In recent months, as headlines and reporting in the biodiversity sphere have increasingly focused on the waning status of flagship species of rhinoceros, elephants and apes, a number of international actors have undertaken a flurry of activity and first-ever steps to address the issue of wildlife crime.
In recent months, as headlines and reporting in the biodiversity sphere have increasingly focused on the waning status of flagship species of rhinoceros, elephants and apes, a number of international actors have undertaken a flurry of activity and first-ever steps to address the issue of wildlife crime. Although no formal, universal definition of wildlife crime has been established, this brief discusses activities related to the prevention of the poaching, illicit trafficking, and illegal trade of wild flora and fauna as they have unfolded internationally.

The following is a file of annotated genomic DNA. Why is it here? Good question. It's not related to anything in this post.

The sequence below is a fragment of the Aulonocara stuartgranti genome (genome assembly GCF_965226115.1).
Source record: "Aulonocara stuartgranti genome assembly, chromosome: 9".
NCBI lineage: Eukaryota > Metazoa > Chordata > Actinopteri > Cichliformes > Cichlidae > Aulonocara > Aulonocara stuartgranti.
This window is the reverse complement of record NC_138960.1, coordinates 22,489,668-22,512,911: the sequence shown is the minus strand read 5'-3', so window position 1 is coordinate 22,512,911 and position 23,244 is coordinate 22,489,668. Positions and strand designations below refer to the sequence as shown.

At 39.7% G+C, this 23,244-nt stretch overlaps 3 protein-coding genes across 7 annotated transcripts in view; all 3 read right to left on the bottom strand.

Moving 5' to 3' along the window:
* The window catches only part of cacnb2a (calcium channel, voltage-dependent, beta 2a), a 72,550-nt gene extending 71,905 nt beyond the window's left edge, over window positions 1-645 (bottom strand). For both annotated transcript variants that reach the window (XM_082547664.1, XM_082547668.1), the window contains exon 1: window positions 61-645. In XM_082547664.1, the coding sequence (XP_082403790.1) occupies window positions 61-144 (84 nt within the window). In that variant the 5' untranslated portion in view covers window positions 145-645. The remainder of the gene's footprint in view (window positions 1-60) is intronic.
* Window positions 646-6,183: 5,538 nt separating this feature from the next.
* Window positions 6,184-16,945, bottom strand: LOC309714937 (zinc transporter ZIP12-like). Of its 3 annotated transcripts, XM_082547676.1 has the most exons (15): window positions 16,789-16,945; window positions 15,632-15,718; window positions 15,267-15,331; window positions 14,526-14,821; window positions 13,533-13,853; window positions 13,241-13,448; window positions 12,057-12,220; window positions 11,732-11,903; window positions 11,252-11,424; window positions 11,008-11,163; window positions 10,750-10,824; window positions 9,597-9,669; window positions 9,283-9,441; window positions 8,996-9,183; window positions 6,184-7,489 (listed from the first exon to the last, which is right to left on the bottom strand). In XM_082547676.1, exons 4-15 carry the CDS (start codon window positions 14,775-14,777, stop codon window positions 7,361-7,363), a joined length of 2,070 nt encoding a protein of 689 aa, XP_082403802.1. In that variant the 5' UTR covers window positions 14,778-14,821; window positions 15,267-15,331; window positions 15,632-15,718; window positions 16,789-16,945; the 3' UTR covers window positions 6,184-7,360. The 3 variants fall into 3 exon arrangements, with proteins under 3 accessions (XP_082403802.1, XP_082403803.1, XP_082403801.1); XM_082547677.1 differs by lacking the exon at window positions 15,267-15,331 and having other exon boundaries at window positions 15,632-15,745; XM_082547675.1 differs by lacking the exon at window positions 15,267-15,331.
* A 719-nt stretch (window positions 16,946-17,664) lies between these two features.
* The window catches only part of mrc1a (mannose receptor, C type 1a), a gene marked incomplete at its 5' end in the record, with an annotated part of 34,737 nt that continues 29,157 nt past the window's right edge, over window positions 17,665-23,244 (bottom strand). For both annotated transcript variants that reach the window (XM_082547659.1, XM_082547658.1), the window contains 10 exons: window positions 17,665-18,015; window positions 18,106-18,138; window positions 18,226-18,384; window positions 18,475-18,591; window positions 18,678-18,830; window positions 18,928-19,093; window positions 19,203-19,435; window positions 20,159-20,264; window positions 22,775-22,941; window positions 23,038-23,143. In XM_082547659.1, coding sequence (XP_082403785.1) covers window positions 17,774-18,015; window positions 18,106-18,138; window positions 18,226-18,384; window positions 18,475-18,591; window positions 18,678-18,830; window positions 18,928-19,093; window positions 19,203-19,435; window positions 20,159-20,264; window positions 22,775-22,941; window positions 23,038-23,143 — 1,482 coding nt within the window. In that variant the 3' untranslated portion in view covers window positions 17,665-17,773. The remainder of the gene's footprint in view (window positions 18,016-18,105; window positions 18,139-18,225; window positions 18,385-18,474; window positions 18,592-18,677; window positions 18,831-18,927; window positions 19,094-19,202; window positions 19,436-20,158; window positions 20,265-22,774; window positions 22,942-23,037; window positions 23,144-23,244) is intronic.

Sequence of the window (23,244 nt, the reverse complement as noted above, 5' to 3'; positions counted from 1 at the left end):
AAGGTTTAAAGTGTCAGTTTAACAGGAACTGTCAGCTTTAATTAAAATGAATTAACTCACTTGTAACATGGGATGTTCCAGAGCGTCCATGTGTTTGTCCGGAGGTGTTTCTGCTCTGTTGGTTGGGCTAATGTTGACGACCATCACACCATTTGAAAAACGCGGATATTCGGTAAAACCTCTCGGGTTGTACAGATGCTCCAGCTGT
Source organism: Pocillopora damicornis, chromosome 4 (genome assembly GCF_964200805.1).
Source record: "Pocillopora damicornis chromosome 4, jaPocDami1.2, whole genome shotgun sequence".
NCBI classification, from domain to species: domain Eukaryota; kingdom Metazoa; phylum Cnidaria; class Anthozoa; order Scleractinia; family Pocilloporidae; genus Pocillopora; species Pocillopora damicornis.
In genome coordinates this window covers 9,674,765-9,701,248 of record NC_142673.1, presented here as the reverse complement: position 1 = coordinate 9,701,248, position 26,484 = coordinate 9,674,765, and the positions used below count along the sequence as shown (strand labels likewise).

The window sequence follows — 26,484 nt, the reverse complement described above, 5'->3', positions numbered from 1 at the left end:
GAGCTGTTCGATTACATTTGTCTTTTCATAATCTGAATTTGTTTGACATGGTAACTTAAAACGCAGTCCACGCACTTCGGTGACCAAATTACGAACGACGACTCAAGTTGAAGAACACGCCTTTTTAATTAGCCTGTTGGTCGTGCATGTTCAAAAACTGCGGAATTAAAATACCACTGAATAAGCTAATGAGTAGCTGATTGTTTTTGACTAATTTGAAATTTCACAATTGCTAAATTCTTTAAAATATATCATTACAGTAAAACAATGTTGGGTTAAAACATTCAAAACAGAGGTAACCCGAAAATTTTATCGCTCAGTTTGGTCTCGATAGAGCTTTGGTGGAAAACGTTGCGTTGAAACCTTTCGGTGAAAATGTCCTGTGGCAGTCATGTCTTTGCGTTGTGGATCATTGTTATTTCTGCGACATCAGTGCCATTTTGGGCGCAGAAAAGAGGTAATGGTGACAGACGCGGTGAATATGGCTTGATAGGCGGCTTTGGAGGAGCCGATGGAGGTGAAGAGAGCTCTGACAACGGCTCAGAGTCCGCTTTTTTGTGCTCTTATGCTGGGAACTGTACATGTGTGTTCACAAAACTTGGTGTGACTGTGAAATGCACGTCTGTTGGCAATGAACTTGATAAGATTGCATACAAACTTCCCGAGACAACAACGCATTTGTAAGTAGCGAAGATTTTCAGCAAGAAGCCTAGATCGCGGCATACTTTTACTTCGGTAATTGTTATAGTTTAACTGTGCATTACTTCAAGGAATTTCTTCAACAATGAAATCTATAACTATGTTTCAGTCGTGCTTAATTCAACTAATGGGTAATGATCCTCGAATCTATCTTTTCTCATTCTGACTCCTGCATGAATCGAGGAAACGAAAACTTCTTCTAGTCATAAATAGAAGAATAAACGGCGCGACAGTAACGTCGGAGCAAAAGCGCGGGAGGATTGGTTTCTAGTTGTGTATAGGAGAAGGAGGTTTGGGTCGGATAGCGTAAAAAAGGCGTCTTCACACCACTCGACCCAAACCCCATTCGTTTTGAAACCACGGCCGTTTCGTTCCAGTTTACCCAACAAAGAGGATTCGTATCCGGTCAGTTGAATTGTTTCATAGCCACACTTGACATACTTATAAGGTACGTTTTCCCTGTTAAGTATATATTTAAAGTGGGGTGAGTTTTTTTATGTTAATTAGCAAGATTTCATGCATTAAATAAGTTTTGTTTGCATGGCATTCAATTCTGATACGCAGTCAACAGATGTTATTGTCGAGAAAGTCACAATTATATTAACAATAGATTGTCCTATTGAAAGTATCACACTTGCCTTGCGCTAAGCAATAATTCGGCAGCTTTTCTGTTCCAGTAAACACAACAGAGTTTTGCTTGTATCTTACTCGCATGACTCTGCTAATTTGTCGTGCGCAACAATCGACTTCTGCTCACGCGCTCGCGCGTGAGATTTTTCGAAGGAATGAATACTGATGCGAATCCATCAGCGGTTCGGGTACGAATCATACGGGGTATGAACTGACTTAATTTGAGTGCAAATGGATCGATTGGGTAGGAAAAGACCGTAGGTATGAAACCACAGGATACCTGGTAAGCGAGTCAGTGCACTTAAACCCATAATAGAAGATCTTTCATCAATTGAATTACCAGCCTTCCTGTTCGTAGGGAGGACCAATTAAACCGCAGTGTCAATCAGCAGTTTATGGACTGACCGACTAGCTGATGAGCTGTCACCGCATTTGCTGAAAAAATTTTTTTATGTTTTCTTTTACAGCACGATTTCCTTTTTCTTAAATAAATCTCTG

Wildlife crime and ways to prevent it have taken center stage in many fora for biodiversity policy discourse. It surfaced as one of the resounding themes of the March 2013 meeting of the Conference of the Parties (CoP) to the Convention on International Trade in Endangered Species of Wild Flora and Fauna (CITES). Countries all along the wildlife trade chain, including countries of origin, transit countries and market countries where the illicit goods are sold, have profiled their efforts to confront and deter illegal trade in flora and fauna. Select African countries, China, the EU and the US have all made headlines with symbolic gestures such as the public burning of ivory stockpiles and/or contraband seizures. Wildlife crime has also increasingly been linked by the UN and some country governments to sources of funding for a range of other proscribed activities including war crimes and terrorist networks; moves which have elevated the urgency of the issue.